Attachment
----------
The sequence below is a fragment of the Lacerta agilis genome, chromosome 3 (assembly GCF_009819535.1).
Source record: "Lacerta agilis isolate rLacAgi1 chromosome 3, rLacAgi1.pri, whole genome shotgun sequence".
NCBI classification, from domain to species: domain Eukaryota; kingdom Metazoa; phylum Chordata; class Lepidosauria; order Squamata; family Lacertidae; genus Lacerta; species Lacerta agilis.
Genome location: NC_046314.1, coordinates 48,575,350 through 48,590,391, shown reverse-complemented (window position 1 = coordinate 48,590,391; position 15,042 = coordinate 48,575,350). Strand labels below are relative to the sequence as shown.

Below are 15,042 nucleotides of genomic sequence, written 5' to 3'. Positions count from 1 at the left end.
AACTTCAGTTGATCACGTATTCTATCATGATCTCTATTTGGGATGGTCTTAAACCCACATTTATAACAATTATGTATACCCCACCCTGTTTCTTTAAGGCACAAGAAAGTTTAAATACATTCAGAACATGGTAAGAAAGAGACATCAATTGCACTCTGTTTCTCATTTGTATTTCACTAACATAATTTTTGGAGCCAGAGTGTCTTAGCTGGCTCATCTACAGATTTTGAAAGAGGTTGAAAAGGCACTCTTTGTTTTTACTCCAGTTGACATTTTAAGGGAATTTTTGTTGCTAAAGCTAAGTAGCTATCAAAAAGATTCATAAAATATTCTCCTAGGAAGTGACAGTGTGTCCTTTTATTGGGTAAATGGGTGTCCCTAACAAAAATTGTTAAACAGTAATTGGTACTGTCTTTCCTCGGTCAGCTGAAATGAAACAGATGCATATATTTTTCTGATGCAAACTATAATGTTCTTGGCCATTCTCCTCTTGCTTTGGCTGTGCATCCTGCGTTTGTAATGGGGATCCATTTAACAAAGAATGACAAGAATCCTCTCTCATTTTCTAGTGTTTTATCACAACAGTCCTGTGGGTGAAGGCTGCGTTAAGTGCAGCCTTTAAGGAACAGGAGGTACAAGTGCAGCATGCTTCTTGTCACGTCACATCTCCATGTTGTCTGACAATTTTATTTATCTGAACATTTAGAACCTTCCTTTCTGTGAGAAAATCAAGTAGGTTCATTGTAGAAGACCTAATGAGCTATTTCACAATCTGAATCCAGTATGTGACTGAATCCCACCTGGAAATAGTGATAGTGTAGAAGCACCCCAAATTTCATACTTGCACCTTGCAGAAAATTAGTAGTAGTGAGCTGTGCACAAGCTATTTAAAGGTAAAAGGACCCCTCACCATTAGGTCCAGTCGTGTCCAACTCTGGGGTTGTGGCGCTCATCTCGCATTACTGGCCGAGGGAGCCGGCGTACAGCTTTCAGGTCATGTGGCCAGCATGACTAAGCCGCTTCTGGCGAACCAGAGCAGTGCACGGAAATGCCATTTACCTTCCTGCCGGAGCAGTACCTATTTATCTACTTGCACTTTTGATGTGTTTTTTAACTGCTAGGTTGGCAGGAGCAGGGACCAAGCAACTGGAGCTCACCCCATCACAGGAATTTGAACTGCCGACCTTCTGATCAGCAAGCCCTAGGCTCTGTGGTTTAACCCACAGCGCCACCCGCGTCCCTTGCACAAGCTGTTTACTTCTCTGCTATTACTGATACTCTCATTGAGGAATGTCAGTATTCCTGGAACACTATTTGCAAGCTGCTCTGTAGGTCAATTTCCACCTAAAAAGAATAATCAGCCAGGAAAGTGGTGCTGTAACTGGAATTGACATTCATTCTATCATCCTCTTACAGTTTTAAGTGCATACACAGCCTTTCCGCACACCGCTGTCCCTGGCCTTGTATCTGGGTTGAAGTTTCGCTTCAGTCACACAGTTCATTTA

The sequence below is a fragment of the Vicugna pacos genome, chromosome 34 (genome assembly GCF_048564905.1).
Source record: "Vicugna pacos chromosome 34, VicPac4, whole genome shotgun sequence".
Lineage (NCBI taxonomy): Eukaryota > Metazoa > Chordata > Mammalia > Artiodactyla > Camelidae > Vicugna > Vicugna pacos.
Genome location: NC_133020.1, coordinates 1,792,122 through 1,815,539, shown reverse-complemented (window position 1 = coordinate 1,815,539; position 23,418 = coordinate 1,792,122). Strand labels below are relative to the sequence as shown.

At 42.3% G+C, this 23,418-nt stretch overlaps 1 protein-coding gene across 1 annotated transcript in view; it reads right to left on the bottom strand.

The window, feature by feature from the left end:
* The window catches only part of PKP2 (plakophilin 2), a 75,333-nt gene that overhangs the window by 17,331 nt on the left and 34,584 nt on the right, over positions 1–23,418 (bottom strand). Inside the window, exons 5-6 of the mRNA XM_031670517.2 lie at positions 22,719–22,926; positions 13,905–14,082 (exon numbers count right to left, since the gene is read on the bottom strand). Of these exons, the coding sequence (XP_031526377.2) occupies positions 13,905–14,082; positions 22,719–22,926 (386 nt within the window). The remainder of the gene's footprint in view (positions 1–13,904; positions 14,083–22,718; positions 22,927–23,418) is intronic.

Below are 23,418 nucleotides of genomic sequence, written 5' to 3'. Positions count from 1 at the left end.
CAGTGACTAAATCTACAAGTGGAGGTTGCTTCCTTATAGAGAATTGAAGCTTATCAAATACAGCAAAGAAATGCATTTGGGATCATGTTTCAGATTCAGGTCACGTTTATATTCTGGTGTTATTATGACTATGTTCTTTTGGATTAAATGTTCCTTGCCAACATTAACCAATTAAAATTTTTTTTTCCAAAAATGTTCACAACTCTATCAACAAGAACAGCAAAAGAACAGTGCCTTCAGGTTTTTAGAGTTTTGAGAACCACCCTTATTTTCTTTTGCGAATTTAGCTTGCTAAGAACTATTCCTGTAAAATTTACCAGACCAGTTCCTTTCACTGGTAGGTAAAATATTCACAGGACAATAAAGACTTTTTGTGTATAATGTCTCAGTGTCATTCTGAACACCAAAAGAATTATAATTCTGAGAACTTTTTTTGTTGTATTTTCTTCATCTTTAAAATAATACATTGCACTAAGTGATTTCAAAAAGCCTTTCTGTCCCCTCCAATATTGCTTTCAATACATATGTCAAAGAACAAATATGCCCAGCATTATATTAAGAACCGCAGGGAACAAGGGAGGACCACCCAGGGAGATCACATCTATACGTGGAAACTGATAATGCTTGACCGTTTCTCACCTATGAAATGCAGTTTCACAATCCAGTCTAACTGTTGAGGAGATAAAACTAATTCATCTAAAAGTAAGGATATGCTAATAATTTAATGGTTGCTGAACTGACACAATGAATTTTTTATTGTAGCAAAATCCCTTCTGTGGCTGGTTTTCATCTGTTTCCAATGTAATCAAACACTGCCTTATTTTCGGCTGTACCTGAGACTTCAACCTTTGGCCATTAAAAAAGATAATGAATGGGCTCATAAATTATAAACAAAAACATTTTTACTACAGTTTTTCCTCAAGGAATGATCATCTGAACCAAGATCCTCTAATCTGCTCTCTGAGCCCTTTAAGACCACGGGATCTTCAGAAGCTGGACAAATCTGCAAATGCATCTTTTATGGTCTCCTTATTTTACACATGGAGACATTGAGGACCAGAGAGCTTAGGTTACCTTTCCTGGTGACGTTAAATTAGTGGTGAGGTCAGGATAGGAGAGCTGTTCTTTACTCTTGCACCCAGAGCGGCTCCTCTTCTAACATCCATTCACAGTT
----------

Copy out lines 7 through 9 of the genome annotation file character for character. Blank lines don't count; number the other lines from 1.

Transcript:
The sequence below is a fragment of the Vicugna pacos genome, chromosome 34 (genome assembly GCF_048564905.1).
Source record: "Vicugna pacos chromosome 34, VicPac4, whole genome shotgun sequence".
Lineage (NCBI taxonomy): Eukaryota > Metazoa > Chordata > Mammalia > Artiodactyla > Camelidae > Vicugna > Vicugna pacos.